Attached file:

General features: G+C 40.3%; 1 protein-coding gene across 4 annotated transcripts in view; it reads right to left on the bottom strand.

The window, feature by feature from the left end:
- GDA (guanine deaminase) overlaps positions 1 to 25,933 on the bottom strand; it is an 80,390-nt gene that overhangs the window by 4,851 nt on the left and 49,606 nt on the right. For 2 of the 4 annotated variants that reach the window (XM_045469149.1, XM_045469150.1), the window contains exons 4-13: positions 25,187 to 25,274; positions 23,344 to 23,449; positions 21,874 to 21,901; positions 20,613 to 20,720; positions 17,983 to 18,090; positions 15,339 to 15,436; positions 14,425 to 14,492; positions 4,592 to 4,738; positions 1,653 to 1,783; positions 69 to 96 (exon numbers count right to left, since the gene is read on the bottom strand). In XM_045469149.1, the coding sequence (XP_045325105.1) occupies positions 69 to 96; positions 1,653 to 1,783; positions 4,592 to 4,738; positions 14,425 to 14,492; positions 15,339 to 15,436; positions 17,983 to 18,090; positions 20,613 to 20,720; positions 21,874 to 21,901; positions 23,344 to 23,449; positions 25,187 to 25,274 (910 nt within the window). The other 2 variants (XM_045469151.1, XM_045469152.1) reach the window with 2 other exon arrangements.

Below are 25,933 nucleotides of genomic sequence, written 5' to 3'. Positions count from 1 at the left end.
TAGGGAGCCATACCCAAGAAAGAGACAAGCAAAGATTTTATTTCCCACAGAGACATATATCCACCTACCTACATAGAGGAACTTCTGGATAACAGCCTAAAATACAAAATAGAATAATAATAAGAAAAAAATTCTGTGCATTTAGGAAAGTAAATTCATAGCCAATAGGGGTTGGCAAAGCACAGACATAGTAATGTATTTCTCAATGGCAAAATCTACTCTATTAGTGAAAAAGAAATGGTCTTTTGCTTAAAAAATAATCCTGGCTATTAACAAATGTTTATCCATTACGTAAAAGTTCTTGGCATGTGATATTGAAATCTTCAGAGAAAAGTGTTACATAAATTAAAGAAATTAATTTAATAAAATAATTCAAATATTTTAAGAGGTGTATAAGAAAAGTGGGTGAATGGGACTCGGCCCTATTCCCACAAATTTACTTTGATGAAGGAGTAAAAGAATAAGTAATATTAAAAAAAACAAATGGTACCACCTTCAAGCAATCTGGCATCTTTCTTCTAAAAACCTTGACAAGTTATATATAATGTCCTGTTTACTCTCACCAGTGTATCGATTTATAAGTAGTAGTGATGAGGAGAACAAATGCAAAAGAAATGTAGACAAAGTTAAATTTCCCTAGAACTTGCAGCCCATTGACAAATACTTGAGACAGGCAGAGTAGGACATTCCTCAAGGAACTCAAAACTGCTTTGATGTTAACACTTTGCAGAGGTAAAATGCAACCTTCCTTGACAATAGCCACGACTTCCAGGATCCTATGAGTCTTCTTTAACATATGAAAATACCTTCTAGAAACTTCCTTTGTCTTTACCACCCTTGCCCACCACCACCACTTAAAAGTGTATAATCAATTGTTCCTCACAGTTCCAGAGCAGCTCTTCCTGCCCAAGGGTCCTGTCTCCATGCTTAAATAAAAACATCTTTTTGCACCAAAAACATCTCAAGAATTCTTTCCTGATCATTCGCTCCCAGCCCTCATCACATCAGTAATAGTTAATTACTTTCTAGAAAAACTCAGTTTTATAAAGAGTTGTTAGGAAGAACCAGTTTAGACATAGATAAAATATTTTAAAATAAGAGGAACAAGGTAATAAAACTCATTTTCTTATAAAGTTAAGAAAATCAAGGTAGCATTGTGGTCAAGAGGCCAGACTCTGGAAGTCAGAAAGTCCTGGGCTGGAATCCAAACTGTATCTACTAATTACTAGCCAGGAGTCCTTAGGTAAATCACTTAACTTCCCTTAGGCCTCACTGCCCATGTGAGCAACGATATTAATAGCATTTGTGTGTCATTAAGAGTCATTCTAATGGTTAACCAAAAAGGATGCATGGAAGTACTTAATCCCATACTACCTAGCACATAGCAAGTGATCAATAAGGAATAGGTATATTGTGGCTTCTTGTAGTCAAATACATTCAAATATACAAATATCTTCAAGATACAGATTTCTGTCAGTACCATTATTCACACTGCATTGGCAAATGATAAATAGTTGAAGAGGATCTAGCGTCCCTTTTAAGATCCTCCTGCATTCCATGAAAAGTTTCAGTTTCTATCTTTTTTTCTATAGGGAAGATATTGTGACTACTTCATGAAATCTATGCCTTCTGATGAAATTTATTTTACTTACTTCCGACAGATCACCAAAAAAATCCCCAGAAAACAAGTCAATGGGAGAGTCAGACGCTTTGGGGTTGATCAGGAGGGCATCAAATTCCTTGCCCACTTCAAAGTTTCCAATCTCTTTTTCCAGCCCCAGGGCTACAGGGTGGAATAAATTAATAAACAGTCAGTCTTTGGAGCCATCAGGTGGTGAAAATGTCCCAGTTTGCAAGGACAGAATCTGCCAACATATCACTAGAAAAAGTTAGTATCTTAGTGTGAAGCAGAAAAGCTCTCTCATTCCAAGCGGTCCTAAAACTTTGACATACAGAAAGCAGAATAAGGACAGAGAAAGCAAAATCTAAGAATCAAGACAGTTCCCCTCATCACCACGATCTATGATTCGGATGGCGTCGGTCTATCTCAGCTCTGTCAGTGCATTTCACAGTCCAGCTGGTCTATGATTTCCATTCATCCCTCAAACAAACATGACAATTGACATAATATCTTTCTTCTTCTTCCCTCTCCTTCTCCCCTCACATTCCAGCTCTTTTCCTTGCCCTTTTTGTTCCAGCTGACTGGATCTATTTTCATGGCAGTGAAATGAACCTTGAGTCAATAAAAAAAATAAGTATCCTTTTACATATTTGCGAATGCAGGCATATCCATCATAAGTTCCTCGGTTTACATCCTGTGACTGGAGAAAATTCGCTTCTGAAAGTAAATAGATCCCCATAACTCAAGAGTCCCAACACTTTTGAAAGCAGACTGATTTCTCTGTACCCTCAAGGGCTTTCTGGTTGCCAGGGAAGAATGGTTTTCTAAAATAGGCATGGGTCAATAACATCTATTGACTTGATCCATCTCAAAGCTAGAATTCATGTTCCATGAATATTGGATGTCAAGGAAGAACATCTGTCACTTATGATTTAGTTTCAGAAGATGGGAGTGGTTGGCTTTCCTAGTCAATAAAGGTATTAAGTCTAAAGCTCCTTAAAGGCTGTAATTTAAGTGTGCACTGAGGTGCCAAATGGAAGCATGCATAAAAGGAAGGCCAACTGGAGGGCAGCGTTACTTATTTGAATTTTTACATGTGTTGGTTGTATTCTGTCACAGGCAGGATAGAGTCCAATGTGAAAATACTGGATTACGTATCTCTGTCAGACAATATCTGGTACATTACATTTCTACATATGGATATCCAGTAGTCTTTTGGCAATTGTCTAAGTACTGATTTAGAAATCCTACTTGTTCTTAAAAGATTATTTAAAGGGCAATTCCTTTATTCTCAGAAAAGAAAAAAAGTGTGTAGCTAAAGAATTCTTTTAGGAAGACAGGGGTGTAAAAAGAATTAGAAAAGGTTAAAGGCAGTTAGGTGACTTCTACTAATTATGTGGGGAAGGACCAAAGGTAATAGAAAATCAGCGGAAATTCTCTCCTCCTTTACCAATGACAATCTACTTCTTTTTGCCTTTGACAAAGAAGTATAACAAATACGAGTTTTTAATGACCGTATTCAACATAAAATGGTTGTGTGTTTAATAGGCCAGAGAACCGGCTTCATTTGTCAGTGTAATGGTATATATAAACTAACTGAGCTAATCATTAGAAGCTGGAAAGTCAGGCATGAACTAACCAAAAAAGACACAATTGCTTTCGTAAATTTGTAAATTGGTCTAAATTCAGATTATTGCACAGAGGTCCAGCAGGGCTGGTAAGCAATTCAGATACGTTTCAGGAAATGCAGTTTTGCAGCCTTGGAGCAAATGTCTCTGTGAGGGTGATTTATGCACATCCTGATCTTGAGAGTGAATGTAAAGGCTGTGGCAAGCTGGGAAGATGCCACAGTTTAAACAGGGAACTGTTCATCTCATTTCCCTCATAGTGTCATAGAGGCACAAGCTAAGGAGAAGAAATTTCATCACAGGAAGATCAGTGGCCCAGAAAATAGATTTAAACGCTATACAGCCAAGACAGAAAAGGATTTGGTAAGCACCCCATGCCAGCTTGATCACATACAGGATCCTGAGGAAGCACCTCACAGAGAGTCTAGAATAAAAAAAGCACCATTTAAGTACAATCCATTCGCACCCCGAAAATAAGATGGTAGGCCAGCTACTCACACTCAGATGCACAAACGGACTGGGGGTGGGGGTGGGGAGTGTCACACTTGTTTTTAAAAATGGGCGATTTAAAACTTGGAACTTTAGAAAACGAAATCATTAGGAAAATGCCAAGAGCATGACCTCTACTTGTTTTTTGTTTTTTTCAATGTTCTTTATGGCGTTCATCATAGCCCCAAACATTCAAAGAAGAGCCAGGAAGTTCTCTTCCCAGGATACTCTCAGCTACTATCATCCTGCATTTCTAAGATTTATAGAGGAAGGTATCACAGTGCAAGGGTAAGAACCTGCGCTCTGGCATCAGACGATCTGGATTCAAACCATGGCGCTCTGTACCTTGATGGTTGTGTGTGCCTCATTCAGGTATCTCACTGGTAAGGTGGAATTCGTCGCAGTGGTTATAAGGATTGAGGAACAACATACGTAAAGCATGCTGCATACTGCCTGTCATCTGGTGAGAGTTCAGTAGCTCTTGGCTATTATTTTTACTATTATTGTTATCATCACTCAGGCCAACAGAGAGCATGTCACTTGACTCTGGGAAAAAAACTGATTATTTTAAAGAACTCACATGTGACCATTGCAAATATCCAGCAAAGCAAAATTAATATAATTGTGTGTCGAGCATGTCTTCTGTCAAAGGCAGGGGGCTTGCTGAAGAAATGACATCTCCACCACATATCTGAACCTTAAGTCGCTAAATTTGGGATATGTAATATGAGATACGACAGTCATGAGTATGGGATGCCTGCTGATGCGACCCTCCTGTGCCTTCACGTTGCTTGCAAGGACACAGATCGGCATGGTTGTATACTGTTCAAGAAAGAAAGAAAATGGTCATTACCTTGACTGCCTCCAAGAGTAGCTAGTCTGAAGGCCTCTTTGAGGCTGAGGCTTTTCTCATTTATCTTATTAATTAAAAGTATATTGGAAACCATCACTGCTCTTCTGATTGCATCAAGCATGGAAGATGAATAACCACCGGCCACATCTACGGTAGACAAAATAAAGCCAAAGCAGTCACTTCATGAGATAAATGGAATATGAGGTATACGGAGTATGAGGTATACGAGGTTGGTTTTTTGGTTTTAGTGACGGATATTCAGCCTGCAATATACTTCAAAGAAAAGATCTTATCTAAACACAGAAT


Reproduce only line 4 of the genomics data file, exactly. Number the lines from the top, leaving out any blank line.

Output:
Below are 25,933 nucleotides of genomic sequence, written 5' to 3'. Positions count from 1 at the left end.